No no no, that's a common misconception. Moses' face was described as "cornuta" ("horned") in the Latin Vulgate translation of the passage from Exodus in which Moses returns to the people after receiving the commandments for the second time. This even influenced artists such as Michelangelo to depict Moses with horns.

But we now know that people like Michelangelo misinterpreted the term and that the original meaning of the term meant "shining", in a similar way to how polished horn (a common decorative material in ancient times) shines.

Quote by KiLLSWiTCH-KnoT
Also, I read somewhere that El was the Canaanite deity Saturn, who represented chaos and destruction and shit


Saturn was a Roman god (the god of agriculture infact) and the father of Jupiter, the head or 'king' of the Roman pantheon of gods. We can consider him as the same god as the Greek Titan Cronus who was the father of Zeus. Y'see, in Greek and Roman mythology, the gods were not the first things to exist. Both mythologies start with animistic forces of chaos or nature, who give birth to offspring (the Titans in Greek mythology) who in turn give birth to the heads of the current pantheons, (who in turn gave birth to the lesser gods of the pantheons. There's certainly a similarity to the Canaanite 'El', who was also considered as the father of the gods and, like Saturn, who was married to the Roman fertility deity and earth/mother-goddess called 'Ops', El was also married to a fertility deity and earth/mother-goddess called Asherah. The Greek equvalent Cronos was married to another mother goddess called Rhea, who is often considered as the same goddess as the Roman Ops.

This isn't really surprising, many pantheons of the ancient world had equivalent gods who were considered to be the same gods of different cultures but with different names. It possibly points to an earlier mythology that several different cultural mythologies split from.

The whole mother goddess thing is actualy more interesting to study y'know because the figure of a mother goddess is the earliest known deity to be worshipped, and it appears that she was worshipped in one form or another for a phenominaly long time.

Allow me to demonstrate.
Take a look at this.

It's known to archeology as a 'Venus figurine' and is made from mammoth ivory. It was found near Schelklingen, Germany and is known as the 'Venus of Hohle Fels' (after the cave it was found in) and is dated to between 35,000 and 40,000 years ago, placing it in the 'upper paleolithic'. This is so long ago that Neanderthals still existed.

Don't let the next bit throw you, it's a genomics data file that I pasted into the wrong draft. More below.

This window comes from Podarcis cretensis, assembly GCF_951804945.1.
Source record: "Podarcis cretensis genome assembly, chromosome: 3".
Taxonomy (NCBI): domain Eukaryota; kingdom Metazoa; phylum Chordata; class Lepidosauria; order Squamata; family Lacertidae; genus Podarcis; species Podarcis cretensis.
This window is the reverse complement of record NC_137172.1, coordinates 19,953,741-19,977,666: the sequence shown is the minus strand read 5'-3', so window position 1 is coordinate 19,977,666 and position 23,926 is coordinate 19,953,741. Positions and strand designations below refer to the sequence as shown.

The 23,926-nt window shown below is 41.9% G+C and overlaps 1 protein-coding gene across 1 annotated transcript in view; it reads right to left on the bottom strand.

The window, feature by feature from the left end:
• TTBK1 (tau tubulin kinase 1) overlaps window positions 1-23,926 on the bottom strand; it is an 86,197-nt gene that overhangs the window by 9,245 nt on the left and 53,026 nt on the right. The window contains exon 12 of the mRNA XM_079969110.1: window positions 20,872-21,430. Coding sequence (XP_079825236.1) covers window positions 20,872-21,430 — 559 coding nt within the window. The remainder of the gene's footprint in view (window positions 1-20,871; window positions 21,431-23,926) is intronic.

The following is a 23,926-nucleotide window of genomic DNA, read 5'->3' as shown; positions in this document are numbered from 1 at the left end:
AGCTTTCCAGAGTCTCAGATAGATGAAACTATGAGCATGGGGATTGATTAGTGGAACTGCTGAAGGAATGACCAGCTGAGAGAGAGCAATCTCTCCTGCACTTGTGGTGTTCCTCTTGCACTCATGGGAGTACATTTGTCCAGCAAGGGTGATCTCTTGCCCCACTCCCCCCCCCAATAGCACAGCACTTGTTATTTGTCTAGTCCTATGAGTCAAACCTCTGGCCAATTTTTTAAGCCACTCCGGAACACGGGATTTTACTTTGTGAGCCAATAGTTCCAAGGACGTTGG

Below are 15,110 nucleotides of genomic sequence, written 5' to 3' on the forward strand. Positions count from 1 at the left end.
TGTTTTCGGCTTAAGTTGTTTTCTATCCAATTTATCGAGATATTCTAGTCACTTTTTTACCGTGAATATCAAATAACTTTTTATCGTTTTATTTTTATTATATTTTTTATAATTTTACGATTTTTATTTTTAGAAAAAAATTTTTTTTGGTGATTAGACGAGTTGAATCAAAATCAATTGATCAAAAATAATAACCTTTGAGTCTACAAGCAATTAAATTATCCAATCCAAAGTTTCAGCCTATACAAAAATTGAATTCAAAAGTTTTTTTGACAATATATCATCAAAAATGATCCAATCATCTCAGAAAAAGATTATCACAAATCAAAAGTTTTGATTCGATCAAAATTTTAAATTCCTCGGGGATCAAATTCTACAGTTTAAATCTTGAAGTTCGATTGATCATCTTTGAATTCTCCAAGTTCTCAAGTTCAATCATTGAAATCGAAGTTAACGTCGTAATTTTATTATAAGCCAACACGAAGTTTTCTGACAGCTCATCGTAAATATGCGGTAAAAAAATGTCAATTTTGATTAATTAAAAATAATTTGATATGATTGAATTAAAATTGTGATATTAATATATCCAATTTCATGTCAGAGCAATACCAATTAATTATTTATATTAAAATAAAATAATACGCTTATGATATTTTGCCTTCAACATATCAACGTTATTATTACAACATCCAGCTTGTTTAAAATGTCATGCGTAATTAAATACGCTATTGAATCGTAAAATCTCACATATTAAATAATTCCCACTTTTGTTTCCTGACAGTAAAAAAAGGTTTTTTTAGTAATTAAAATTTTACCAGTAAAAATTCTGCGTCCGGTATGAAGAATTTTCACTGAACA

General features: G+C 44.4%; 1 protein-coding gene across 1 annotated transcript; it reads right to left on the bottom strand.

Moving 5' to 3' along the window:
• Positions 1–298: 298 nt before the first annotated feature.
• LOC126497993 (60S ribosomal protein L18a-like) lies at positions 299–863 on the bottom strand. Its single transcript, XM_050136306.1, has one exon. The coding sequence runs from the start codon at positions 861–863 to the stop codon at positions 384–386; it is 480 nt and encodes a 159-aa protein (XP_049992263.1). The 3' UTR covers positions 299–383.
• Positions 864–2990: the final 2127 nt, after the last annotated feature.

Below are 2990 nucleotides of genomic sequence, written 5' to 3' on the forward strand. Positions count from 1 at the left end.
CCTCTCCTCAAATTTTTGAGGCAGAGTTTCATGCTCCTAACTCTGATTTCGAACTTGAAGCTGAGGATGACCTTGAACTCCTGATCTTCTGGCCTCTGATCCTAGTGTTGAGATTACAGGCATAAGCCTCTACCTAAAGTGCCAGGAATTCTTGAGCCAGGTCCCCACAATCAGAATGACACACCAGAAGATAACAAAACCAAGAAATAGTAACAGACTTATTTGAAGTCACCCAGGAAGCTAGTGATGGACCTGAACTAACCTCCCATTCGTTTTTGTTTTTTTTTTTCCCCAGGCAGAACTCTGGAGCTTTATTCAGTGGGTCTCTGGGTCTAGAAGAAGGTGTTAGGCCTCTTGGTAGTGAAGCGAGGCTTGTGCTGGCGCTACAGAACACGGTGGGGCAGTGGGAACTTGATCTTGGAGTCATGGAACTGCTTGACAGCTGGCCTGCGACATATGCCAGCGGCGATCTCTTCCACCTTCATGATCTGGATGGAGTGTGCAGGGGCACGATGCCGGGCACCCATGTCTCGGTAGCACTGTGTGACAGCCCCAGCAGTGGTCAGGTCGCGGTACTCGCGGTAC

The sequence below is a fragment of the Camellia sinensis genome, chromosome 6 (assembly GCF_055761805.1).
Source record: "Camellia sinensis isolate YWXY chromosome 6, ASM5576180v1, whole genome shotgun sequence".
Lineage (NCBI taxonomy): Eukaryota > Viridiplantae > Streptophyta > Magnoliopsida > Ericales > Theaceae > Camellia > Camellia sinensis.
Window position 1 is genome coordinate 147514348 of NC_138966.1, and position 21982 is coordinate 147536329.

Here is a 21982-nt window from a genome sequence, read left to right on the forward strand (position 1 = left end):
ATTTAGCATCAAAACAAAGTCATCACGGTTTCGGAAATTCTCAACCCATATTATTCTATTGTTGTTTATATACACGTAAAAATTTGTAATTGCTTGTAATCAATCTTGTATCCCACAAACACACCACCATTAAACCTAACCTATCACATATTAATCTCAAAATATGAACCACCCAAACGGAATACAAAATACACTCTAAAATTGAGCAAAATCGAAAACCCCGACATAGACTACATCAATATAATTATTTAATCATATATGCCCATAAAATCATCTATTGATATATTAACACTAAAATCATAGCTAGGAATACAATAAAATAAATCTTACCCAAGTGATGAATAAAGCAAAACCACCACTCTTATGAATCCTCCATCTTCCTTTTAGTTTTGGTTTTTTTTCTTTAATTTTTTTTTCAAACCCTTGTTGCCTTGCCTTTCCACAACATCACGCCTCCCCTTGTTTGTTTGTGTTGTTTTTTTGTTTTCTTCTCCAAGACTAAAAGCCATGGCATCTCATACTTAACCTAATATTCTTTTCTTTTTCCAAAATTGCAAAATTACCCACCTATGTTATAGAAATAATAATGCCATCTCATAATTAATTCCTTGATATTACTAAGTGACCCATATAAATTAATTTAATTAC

Compare that to this slightly younger figurine.

The famous 'Venus of Willendorf', carved from a type of limestone, found in Lower Austria near the city of Krems and dated to around 25,000 years ago.
We can see an obvious similarity. Almost all the early Venus figures have large or drooping breasts, such as a woman who has already had children would have.
They are generaly small, but never seem to be made to stand up and they are quite often very smooth to the touch in places, as if someone has worn it smooth with constant handling. This suggests that it was something that was considered to have been of enough importance that it would be carried around with people, who up until around 12,000 years ago were all nomadic.
The main reason that we associate Venus figurines with the Mother Goddess is that the figures continued to be made for thousands of years, gradualy changing in style, right up until historicaly fairly recently, when we know for definate who they represent.
The first ones, as we can see, were very crude, but over tens of thousands of years have become more and more stylised.

About 8000 years ago the Venus figurines gradualy became seated figures, like this one from Samarra, Iraq.

Eventualy we see a similar huge woman, again seated, but more stylised and flanked by two lions, like this one from Catalhoyuk, Turkey.

Now compare that with this known figure of 'Cybele', the Phrygian (Turkish) version of the Earth Mother. Notice what she's flanked by?

And compare that with this depiction of the Greek version Rhea.

Also, look at what guards the entrance to the Temple of the Egyptian mother goddess Isis at Philae.


So, looking at the way that mother goddess depictions look to have have developed over the countless millenia, it would appear that all of these different mother goddesses from different cultures share a common cultural origin dating back at least 35,000 years ago. This actualy makes a hell of a lot of sense when we consider that humanity started out as a single culture in Africa then seperated and spread out around the world.

If we consider the Canaanite mother goddess Asherah as yet another developmental version of this figure, we can actualy link Abrahamic religion (via El and Yahweh) to extremely ancient prehistoric religious notions.
Last edited by SlackerBabbath at Feb 5, 2013,
#75
Quote by SlackerBabbath
No no no, that's a common misconception.

ah I see I see. It just seemed to make sense to me that as opposed to physical people, the stories of such prophets were based on the development of archetypes which shared a common ancestor within astrology. Would you say Jesus physically existed then? The notion of the crucifixion and rising on the 3rd day, and the concept of 'christ' as a whole, is a concept way older than 2000 years old